Turkey returns to polls for presidential election run-off
Voters in Turkey have returned to the polls to decide whether the country’s long-time leader stretches his rule into a third decade or is unseated by a challenger who has promised to restore a more democratic society.
President Recep Tayyip Erdogan, who has been at Turkey’s helm for 20 years, is favoured to win a new five-year term in the second round run-off after coming just short of an outright victory in the first round on May 14.
The divisive populist who turned his country into a geopolitical player finished four percentage points ahead of Kemal Kilicdaroglu, the candidate of a six-party alliance and leader of Turkey’s centre-left main opposition party. Mr Erdogan’s performance came despite crippling inflation and the effects of a devastating earthquake three months ago.
Speaking to reporters after casting his vote in Istanbul, Mr Erdogan noted that it is the first presidential run-off election in Turkey’s history. He also praised the high voter turnout in the first round and said he expects participation to be high again on Sunday.
“I pray to God, that it will be beneficial for our country and nation,” he said of the election.
Mr Kilicdaroglu, a 74-year-old former bureaucrat, has described the run-off as a referendum on the country’s future.
More than 64 million people are eligible to cast ballots, with preliminary results expected within hours of the polls closing at 5pm local time on Sunday.
The outcome could have implications far beyond Ankara with Turkey playing a key role in Nato.
Turkey vetoed Sweden’s bid to join the alliance and purchased Russian missile-defence systems, prompting the United States to oust Turkey from a US-led fighter-jet project.
But Mr Erdogan’s government helped broker a deal which allowed Ukrainian grain shipments and averted a global food crisis.
The May 14 election – the first time Mr Erdogan did not win outright – saw an 87% turnout, and strong participation is expected again on Sunday.
If he wins, Mr Erdogan, 69, could remain in power until 2028.
After three stints as prime minister and two as president, the devout Muslim who heads the conservative and religious Justice and Development Party, or AKP, is already Turkey’s longest-serving leader.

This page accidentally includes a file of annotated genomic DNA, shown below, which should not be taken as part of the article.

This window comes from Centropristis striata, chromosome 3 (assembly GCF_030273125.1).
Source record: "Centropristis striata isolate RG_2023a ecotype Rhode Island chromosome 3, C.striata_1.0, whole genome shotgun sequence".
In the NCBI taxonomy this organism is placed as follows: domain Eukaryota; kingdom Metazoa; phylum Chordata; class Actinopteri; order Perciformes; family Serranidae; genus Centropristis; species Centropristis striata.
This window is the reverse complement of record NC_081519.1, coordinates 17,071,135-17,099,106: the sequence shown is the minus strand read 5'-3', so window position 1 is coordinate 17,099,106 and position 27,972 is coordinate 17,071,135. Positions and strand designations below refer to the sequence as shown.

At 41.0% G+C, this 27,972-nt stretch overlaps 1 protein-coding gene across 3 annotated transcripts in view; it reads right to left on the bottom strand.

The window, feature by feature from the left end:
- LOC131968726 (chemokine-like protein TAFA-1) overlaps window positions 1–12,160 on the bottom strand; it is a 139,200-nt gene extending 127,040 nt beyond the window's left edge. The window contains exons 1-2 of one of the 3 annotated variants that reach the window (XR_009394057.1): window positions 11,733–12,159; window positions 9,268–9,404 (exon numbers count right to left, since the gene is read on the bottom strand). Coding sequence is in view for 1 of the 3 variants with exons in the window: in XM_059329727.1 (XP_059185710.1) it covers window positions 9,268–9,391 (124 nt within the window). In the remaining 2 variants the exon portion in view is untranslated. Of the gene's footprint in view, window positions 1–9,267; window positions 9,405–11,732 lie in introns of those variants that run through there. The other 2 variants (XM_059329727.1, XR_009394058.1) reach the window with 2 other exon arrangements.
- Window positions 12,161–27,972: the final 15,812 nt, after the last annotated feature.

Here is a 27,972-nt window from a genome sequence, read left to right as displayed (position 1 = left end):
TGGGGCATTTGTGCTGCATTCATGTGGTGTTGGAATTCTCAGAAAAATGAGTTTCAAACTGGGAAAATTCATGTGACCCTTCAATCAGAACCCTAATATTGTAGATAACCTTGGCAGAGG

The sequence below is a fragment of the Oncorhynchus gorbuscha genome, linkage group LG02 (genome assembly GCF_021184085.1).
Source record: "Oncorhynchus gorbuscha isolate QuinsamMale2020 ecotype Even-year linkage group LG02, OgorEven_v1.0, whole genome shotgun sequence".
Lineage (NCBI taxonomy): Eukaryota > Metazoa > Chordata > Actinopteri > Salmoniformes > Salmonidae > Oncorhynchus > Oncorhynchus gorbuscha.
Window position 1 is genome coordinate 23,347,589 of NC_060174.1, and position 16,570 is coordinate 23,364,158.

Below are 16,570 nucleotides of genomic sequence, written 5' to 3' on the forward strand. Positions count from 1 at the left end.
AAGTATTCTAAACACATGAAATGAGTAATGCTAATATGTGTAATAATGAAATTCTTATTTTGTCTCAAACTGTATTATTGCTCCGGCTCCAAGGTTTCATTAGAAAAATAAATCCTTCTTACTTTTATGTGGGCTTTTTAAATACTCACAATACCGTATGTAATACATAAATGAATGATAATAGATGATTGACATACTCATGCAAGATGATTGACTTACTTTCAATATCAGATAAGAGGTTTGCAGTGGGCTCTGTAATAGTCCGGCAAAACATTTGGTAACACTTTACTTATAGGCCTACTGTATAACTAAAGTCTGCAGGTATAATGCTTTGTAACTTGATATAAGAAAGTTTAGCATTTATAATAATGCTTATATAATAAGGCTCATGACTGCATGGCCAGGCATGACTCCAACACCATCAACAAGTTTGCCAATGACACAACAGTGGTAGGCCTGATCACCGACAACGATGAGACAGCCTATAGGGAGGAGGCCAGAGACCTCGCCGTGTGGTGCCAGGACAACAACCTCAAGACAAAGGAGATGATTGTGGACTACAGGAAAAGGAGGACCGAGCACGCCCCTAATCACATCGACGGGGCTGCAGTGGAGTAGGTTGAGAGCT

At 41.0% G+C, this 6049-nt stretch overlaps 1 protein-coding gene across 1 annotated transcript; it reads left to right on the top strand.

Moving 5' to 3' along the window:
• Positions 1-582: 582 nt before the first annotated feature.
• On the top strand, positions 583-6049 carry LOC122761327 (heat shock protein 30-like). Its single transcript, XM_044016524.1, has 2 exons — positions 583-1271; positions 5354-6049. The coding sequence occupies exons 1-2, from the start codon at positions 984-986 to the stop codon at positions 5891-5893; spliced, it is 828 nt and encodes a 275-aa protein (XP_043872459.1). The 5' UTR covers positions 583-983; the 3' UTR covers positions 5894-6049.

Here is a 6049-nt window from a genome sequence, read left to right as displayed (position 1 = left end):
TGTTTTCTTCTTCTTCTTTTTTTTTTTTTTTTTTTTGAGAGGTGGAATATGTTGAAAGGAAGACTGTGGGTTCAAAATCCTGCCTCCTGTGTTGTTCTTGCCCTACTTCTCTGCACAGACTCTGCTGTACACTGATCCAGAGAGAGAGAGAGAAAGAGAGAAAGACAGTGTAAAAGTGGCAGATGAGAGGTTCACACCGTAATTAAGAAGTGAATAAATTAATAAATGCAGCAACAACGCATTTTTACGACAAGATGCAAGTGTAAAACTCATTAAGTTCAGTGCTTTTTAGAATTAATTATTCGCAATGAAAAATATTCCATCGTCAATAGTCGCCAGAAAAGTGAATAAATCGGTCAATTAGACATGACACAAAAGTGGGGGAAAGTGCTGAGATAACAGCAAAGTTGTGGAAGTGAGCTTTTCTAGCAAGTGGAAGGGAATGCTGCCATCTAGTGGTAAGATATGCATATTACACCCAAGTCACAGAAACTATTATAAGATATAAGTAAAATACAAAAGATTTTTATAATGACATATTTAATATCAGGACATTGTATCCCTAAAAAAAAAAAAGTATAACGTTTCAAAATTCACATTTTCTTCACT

He transformed the presidency from a largely ceremonial role to a powerful office through a narrowly won 2017 referendum that scrapped Turkey’s parliamentary system of governance. He was the first directly elected president in 2014 and won the 2018 election that ushered in the executive presidency.
Critics blame Mr Erdogan’s unconventional economic policies for skyrocketing inflation that has fuelled a cost-of-living crisis while many also blamed his government for the slow response to the earthquake that killed more than 50,000 people in Turkey in February.
Mr Kilicdaroglu has led the pro-secular Republican People’s Party, or CHP, since 2010. He campaigned on a promise to reverse Mr Erdogan’s democratic backsliding, restore the economy by reverting to more conventional policies and to improve ties with the West.
In a frantic do-or-die effort to reach out to nationalist voters in the run-off, he vowed to send back refugees and ruled out any peace negotiations with Kurdish militants if he is elected.
Mr Erdogan received the endorsement of third-place candidate, nationalist politician Sinan Ogan, who garnered 5.2% of the votes and is no longer in the race. A staunchly anti-migrant party that had supported his candidacy, announced it would back Mr Kilicdaroglu.
Mr Erdogan’s AKP party and its allies retained a majority of seats in parliament following a legislative election on May 14.
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